What Atheists Believe
Concerning Creation Of World
To: "Positive Atheism" <firstname.lastname@example.org>
Date: Tuesday, January 16, 2001 3:48 AM
hello! my name is sarah. i am currently doing a project about the creation of the world from the viewpoint of several religions and belief systems and all that. anyways. i have been doing some web research and have found quite a bit of information concerning the whole idea of atheism. i was wondering if you could give me some information about what atheists believe concerning the creation of the world? preferably before wednesday! thank you!
From: "Positive Atheism Magazine" <email@example.com>
Subject: Re: WebMaster:_Positive_Atheism_Index
Date: Tuesday, January 16, 2001 8:23 AM
Since atheism is the absence of theism, atheists would seek to explain origins through natural means, that is, without resorting to tales of supernatural beings.
There are three basic views of the origin of the Universe and of life: (1) that the universe has always been here and that a superior race of extra-terrestrials has been experimenting on this planet, and they occasionally come by and adjust the DNA of various species, making it appear that life has evolved (Timothy Leary; Chariots of the Gods; the Raëlians) -- but no such aliens have ever held a press conference; (2) that one or more of the 5,000 or so gods, goddesses, and their consorts created the universe and life through magic or other means, giving no explanation as to why life appears to have evolved -- but no such gods, goddesses or consorts have ever held a press conference; (3) that the Universe started as an actuality (similar to a positron-electron pair, which has been shown to be able to manifest itself out of nothing and to assimilate back into nothing) requiring no energy or order, and escaped into a vacuum; that the elements formed thereby collected into stars, allowing complex elements to form through heat, that countless of those stars blew up, releasing dust that eventually collected to form planet Earth, and that conditions on this planet eventually became such that self-replicating molecules formed, mutated, underwent natural selection, and here we are -- this is the prevailing view among physicists and biologists, who have held numerous press conferences and published innumerable papers in moderated journals.
The key to understanding the evolutionists' position is natural selection: no evolutionist thinks that this all happened "just by chance." Any creationist who portrays evolution in this way is lying to you, and is lying for the purpose of trying to convince you that her or his position is one of truthfulness. This, in my opinion, is the most despicable form of dishonesty, and is very prevalent in creationist literature and propaganda. We have a wonderful study on the various methods of rhetorical trickery and other forms of dishonesty used by propagandists. I highly recommend reading this section of our FAQ, "Sophistry: Logical and Rhetorical Fallacies; Faulty Reasoning," to familiarize yourself with the ways in which various propagandists have been able to pull snow-jobs on the public.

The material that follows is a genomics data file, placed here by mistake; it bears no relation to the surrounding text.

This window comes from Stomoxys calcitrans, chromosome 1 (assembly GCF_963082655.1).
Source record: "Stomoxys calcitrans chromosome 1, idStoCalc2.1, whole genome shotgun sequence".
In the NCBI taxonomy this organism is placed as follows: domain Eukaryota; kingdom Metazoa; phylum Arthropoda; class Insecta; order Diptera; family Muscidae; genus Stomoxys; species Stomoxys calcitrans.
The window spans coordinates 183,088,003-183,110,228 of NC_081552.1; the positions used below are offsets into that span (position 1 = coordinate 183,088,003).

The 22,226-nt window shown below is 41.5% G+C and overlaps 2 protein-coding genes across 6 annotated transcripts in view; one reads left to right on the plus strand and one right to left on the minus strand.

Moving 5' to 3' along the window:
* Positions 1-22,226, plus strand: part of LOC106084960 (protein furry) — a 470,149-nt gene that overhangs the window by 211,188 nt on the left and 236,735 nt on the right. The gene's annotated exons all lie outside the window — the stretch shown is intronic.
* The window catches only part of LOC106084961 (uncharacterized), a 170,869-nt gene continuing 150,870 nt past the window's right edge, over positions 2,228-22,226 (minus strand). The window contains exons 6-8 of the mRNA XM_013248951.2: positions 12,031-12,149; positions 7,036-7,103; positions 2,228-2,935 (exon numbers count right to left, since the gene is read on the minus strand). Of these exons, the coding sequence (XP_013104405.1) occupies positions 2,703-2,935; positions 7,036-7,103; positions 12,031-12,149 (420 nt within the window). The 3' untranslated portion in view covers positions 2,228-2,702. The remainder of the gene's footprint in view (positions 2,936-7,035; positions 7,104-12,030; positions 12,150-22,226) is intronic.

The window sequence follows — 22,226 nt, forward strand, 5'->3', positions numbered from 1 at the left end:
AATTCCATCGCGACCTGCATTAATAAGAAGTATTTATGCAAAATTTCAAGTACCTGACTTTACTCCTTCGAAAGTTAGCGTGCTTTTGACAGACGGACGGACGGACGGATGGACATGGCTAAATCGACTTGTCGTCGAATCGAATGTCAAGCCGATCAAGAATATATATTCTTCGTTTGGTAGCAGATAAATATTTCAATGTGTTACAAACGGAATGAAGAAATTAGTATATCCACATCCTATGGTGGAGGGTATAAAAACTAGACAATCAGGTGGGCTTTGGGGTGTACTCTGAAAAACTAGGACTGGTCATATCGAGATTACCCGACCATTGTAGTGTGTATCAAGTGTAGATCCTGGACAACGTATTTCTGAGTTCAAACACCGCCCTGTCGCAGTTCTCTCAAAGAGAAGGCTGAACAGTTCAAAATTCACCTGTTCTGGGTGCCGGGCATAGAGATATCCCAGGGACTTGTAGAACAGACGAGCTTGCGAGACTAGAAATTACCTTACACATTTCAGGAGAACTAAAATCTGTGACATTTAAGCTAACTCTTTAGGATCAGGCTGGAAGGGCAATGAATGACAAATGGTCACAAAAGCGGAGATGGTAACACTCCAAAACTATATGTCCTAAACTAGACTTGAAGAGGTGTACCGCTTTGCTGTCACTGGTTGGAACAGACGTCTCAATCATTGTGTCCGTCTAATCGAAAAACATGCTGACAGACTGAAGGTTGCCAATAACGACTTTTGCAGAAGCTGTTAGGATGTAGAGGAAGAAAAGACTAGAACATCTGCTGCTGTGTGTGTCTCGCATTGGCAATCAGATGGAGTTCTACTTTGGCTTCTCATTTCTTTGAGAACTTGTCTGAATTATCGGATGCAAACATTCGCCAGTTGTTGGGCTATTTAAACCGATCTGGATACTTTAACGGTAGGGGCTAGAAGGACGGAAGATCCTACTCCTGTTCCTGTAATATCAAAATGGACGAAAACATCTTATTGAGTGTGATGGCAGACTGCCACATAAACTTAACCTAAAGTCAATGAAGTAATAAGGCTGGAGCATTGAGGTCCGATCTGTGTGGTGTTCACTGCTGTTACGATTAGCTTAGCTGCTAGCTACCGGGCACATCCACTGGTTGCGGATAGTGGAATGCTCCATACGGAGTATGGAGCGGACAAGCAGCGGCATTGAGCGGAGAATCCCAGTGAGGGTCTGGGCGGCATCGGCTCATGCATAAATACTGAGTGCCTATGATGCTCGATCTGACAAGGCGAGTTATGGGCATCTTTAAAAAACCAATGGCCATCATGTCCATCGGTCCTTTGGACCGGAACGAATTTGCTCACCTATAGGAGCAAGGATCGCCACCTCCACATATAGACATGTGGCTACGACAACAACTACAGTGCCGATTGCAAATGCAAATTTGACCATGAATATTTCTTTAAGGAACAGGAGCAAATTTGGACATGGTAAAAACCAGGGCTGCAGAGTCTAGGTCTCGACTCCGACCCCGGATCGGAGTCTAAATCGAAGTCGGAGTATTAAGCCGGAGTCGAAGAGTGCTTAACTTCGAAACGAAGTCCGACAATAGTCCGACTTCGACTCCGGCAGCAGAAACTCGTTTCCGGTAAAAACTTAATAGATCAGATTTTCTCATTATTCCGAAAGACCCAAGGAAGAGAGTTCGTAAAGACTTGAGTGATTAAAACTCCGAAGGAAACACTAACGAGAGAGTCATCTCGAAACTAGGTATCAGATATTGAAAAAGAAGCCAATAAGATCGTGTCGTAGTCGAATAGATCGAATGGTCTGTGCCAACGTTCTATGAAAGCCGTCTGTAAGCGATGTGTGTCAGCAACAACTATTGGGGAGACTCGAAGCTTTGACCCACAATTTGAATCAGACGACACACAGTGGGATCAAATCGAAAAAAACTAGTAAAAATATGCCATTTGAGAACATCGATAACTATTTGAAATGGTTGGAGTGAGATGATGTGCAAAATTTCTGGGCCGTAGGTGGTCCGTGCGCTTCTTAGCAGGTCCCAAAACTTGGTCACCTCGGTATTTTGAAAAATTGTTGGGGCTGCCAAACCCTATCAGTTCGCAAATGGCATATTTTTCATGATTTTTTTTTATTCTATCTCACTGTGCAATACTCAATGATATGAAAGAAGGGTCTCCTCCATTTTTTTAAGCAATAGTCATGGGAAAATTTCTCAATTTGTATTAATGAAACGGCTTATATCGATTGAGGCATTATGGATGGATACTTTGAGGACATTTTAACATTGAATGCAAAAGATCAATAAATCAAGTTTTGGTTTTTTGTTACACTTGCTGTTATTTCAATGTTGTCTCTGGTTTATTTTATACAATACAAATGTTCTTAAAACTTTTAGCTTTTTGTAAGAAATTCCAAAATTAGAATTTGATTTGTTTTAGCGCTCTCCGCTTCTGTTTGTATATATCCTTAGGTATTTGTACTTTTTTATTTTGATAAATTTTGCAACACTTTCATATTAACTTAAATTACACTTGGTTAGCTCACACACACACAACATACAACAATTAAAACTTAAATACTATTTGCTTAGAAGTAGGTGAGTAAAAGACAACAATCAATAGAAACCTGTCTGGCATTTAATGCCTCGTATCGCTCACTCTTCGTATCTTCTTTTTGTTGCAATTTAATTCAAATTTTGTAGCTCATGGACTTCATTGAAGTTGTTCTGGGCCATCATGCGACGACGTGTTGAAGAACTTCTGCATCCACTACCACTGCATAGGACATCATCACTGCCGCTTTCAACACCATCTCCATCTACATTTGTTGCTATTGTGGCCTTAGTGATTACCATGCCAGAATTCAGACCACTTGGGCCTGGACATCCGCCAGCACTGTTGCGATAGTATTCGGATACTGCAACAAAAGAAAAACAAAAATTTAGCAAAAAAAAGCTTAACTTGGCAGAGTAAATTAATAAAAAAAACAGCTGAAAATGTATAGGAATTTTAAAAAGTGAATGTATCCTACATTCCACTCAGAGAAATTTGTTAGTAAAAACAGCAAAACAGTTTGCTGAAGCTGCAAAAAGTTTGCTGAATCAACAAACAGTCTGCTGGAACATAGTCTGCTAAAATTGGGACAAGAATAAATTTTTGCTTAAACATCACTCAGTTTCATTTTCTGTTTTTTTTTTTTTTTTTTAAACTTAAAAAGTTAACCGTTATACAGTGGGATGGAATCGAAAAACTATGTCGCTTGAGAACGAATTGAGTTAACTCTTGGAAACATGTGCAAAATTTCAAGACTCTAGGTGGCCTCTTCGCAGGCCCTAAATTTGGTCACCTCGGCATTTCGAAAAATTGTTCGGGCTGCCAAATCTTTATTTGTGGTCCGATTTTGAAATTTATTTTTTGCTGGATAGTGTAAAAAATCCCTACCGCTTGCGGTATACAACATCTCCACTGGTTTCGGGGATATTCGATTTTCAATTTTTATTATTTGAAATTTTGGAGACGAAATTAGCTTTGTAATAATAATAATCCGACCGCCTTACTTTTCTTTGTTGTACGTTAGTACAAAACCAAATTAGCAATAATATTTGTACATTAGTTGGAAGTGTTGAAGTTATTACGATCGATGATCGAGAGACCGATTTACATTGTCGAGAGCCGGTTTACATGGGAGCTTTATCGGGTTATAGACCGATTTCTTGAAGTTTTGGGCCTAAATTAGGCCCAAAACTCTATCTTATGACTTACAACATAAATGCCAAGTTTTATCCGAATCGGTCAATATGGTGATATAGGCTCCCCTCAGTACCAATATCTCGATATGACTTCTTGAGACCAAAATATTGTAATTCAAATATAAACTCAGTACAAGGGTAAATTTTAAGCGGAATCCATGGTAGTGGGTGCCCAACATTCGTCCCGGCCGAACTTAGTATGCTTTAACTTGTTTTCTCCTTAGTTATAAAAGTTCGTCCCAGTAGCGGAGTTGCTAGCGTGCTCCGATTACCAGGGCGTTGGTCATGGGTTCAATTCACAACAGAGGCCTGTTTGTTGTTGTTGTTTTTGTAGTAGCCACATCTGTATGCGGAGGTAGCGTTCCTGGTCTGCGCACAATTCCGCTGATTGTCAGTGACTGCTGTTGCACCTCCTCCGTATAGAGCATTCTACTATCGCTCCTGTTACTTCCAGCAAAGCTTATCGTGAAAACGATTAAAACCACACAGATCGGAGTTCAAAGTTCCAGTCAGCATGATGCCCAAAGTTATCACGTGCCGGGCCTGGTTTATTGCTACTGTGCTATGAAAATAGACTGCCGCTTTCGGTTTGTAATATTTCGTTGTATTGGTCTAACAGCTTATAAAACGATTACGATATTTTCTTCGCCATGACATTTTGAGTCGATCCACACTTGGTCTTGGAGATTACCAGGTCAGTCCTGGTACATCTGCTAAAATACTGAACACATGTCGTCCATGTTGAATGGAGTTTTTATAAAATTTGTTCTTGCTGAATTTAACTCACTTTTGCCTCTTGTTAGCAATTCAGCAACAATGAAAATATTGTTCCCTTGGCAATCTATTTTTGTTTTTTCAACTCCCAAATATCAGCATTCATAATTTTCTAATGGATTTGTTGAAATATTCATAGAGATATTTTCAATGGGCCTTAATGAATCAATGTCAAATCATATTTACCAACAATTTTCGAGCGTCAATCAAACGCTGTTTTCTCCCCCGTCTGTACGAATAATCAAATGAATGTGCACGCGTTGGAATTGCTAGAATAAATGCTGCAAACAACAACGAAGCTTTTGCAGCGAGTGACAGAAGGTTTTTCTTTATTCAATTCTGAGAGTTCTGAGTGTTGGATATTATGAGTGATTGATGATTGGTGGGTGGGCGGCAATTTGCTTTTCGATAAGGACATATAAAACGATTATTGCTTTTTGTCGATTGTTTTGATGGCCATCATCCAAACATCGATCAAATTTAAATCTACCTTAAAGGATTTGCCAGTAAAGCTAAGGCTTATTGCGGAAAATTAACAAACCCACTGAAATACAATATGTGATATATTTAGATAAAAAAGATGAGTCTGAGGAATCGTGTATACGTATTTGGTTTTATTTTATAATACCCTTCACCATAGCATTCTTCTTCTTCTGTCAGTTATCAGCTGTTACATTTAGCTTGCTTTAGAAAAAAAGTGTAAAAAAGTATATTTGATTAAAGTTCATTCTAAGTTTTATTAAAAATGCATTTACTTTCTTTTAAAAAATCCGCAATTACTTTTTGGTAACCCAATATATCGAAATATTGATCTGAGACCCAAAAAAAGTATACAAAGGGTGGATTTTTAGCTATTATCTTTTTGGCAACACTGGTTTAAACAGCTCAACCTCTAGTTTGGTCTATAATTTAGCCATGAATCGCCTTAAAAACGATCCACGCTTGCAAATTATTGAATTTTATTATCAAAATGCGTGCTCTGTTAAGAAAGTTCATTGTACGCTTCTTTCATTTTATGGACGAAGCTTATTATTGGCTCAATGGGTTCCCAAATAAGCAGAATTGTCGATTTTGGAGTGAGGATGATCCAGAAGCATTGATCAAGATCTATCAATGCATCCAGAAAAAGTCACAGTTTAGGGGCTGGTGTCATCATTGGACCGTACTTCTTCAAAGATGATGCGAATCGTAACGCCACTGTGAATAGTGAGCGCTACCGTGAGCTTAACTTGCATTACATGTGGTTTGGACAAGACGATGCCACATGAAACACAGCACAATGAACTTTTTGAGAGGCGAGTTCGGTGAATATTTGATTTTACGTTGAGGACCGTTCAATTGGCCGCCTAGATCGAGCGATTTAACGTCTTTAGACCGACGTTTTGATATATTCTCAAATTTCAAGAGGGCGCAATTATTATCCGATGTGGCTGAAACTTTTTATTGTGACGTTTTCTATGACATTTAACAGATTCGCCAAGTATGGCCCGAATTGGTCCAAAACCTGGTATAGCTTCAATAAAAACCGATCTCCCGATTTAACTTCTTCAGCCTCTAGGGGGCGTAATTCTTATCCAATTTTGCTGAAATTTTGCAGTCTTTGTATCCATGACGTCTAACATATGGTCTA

You can find out about creationism by visiting any of the tens of thousands of websites designed to convince people that creationism is truthful (not that creationism is easily defended -- they must go to great lengths to try to convince people that they are telling the truth; hence, the tens of thousands of websites).
You can find out about Raëlianism at the Raëlian website.
You can find out about evolution at the website of the National Academy of Sciences and any number of other websites designed to show the dishonesty of the creationists who seek to teach their narrow views of religion in the public schools.
I have a interview with particle physicist Victor Stenger, who provides the simplest and most convincing case for the formation of the universe without using any energy. This is probably your best bet as an overview of how the Big Bang probably happened and why the Big Bang needed absolutely no "creator" or "intelligence" to do what it did. Stenger also has a lot of material on his website. As for evolution, the easiest and most fascinating read, I think, is anything by zoologist Richard Dawkins. His most famous book is called The Blind Watchmaker.
Finally, we have an article, "Science, Religion, Politics, Law, and Education," by Tim Berra, overviewing the political ramifications of teaching religion (the fundamentalist biblical view of creationism, since only Christians seek to inflict their creation myth on the rest of us by teaching it as science in the public schools). We also have a wonderful piece, "Bonobos and Biologists," by Robert T. Pennock, which compares how science sees life versus how one popular creationist group sees life.
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